The International Cricket Council on Sunday issued a statement on the investigative documentary released by Qatar-based news organisation Al Jazeera, which exposed the vulnerability of international cricket to betting and fixing.
In the statement the ICC has said that despite their best efforts the news organisation has refused to 'cooperate and share information' on the sting operations. The governing body has further said that it would need the un-edited footage of the operations in order to conduct its investigations into the allegations made by the bookies.
“We have been in ongoing dialogue with the broadcaster which has refused our continual requests to cooperate and share information which has hampered our investigation to date. The content of the programme, is of course useful to the investigation, but I would now urge the production team to provide us with all un-edited and unseen evidence they are in possession of, to enable us to expedite a thorough investigation.
“Given this is a live investigation and one that is likely to be subject to the legal process, it is not possible to provide any further comment.”
“Our Anti-Corruption Unit is committed to working to uphold integrity in cricket and would urge anyone with any information to contact us in strictest confidence via firstname.lastname@example.org,” the statement said.
The ICC though has maintained that an investigation is underway currently and it is taking the allegations made in the documentary 'extremely seriously'.
The sting has been carried out by the channel and it casts a shadow of doubt on three international matches, India vs Sri Lanka (Galle, July 26-29, 2017), India vs Australia (Ranchi, March 16-20, 2017) and India vs England (Chennai, December 16-20, 2016). The first and third Tests mentioned were won by India while the Ranchi encounter ended in a draw.
Certain footage and conversations in the sting operation point towards pitch fixing as well. The video shows conversations which suggest that the pitch could have been doctored at the behest of fixers (India vs Sri Lanka). It also hints at involvement of some Australian and England players in spot-fixing in the other two games. However, no Indian player's name has cropped up in any wrongdoing, but former Mumbai cricketer Robin Morris appears in the video as a match fixer, claiming to have several players on his rolls who were ready to fix games.
The BCCI on Sunday reacted cautiously towards the sting operation saying it would consider action against implicated former cricketer Robin Morris only if he is found guilty in the ongoing ICC probe.
"The BCCI has a zero-tolerance approach to any activity or act that brings the game of cricket to disrepute or mars the integrity of the game. The BCCI anti-corruption unit is working closely with the ICC anti-corruption on the alleged claims by a television channel," the Indian cricket board said in a statement.
Cricket Australia supremo James Sutherland also issued a statement in which he asked for co-operation from Al Jazeera.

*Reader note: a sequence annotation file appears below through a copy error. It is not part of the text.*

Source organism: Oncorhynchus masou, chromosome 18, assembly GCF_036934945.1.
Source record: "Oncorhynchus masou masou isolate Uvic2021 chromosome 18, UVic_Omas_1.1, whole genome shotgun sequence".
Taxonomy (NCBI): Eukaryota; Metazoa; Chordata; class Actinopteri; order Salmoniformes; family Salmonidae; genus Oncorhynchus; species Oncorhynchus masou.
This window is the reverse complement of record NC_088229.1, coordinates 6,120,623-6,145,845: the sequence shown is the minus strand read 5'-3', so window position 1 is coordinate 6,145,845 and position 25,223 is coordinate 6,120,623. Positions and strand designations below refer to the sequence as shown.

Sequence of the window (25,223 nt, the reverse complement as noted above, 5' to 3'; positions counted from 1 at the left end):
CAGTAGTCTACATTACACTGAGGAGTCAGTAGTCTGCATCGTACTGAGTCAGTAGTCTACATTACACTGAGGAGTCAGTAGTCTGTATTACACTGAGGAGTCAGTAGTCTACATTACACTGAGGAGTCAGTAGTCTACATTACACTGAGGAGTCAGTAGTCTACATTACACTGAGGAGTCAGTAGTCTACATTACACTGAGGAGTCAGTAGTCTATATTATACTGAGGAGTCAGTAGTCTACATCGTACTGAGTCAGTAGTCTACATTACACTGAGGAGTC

"Together with the ICC, we are aware of the investigation by Al Jazeera into alleged corruption in cricket. Although not having been provided an opportunity to view the documentary or any raw footage, our long-standing position on these matters is that credible claims will be treated very seriously and fully investigated.
"Cricket Australia will continue to fully co-operate with the ICC Anti-Corruption Unit in its review of the matter. Neither the ICC or Cricket Australia is aware of any credible evidence linking Australian players to corruption in the game. Cricket Australia and the ICC take a zero-tolerance approach against anyone trying to compromise the integrity of the game. We urge Al Jazeera to provide all un-edited materials and any other evidence to the ICC investigation team, so, if appropriate, a full and thorough investigation can be conducted," the Cricket Australia statement read.
England captain Joe Root also strongly denied allegations about the involvement of England players in spot-fixing while speaking to the media after his team's loss to Pakistan in the first Test of the ongoing series.
"It's outrageous that England players have been accused of this," the Three Lions' Test captain said.
England and Wales Cricket Board chief executive Tom Harrison, said neither his organisation nor the International Cricket Council had "any credible evidence" of corruption involving England players.
"There is nothing we have seen that would make us doubt any of our players in any way whatsoever. The limited information we have been given has been discussed with all the England players. They emphatically deny the allegations, have stated categorically that the claims are false and they have our full support," Harrison said in a board statement issued Sunday.
Former Pakistan cricketer Hasan Raza can also be seen in the video alongside Morris and can be seen agreeing to fix matches. The Pakistan Cricket Board also initiated investigations into the video in which Test player Raza is seen sitting with Robin Morris, who is discussing alleged spot-fixing deals with an undercover reporter.
The PCB said that its Anti Corruption Unit is in "process of reviewing reports regarding the alleged involvement of cricketer Raza in corrupt conduct".
"Appropriate action, if any, will be taken after collecting and reviewing all relevant evidence," read the PCB statement, stating that till such time no further comments would be made on the issue.
(With agency inputs)
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